Fortunately, the same features of the deposited materials that make laser direct-write less than perfect for electronic grade materials, make it ideally suited for creating mesoscale patterns of the electrochemically active materials for micro power sources. The wet, porous structures that are present after LDW+ exhibit extremely large surface areas that allow more complete contact between the electrodes and the electrolyte and therefore enable better charge transfer and a more complete utilization of the electrode materials. These ambient processes can attain LDW+ resolutions down to about 25 µm, while LDW- and LDWM resolutions can be as small as 1 to 5 µm. In contrast to most other direct-write deposition techniques available, LDW+ is able to print highly acidic, caustic, or other chemically reactive materials, an important consideration for these electrochemical systems.

These laser direct-write processes should not be confused with typical thin-film material processing such as vacuum or chemical vapor deposition. Films deposited by LDW+ can be made arbitrarily thick by simply adding layers of material in the same location (typical thin-film processes become difficult above 1 to 5 µm). This approach can place a larger mass of active material in a fixed footprint, yielding higher energy and power densities than can be made with conventional approaches. Furthermore, the laser direct-write technique is not chemistry specific so that the different materials required for ultracapacitors, microbatteries, or solar cells can all be accommodated in the same "tool" by simply changing the ink.

The most important aspect of laser direct-write processes in our application is that they do not harm the electrochemical or structural properties of the transferred materials. Microstructural characterization by SEM and x-ray diffraction shows no difference between the starting powder and the laser-transferred material and neither does electrochemical characterization by cyclic voltammetry or chronopotentiometry. We attribute the successful deposition of materials to the proposed underlying mechanism that the laser energy is absorbed in a small region near the ink/glass interface, generating a local vaporization of material. Expansion of this vapor causes the majority of the ink to be propelled forward although it has not directly encountered the incident laser. This same "gentle" mechanism successfully allows living cells to be deposited unharmed to a substrate below.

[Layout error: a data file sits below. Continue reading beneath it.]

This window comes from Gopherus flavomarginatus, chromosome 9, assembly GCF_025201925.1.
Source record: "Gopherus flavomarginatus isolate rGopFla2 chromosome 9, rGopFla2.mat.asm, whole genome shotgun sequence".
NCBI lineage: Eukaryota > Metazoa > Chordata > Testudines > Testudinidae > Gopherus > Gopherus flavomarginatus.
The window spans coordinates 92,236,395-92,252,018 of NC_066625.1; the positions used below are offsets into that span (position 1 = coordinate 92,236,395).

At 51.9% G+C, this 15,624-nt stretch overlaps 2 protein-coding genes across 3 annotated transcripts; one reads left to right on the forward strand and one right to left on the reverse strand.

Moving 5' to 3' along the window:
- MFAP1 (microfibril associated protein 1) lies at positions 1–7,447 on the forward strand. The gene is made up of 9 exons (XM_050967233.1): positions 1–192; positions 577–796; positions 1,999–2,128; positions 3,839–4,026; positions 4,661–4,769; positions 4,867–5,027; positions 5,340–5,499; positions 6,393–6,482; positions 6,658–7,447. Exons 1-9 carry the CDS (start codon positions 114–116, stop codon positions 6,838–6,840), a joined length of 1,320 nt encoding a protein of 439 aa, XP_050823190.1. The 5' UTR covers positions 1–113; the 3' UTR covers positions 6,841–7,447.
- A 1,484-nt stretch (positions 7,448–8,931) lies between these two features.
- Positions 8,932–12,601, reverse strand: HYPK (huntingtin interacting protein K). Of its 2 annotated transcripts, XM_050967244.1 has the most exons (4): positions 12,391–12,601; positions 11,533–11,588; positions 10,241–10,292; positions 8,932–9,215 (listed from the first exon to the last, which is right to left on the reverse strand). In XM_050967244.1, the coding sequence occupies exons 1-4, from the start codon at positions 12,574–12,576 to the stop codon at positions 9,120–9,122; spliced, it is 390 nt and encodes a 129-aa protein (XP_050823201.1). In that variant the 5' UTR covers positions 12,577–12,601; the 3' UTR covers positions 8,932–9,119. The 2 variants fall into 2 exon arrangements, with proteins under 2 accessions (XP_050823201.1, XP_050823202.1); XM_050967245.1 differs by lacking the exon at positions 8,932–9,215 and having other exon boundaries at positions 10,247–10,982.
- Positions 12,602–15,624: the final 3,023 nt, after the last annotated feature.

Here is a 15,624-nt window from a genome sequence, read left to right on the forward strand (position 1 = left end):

Planar structures

Conceptually, the simplest system to construct is one in which the electrodes of the electrochemical cell are arranged adjacent to each other. For instance, an ultracapacitor or supercapacitor is a high-power-density component with a large specific capacitance whose voltage depends linearly on the stored charge, as in a standard capacitor. The chemistry of one such system (hydrous ruthenium oxide) is such that its two electrodes are identical to each other. Thus, we use LDW+ to deposit a uniform layer of the hydrous ruthenium oxide powder mixed with sulfuric acid electrolyte. LDWM and LDW– process the deposited material to isolate two electrode pads that are separated by a small (20-µm) gap (see Fig. 2). Overall size and mass of these systems is exceedingly small at less than 100 µg, which is less than the mass of an eyelash. Recent progress with LDWM has enabled us to devise methods of separating the electrodes and refilling the gap with liquid electrolyte in a single processing step.

FIGURE 2. In an example of planar microstructure created with laser direct-write, two hydrous ruthenium oxide electrodes of an electrochemical cell are deposited onto a substrate and isolated with a 20-µm gap (top left). Planar alkaline microbatteries require two different materials for the positive and negative electrodes. Using LDW+ and LDW– geometries such as circular or interdigitated can be created (top right and bottom).
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Planar alkaline microbatteries represent the next level in complexity since they require two different materials for the positive and negative electrodes. We have developed a standard alkaline chemistry of zinc anode, silver oxide cathode, and potassium hydroxide (KOH) electrolyte. By mixing the electrode materials with KOH electrolyte we use LDW+ and LDW- to create various planar geometries such as noncompact, interdigitated, or circular structures. A droplet of KOH is added to the system after fabrication to fully activate the cell.

Stacked structures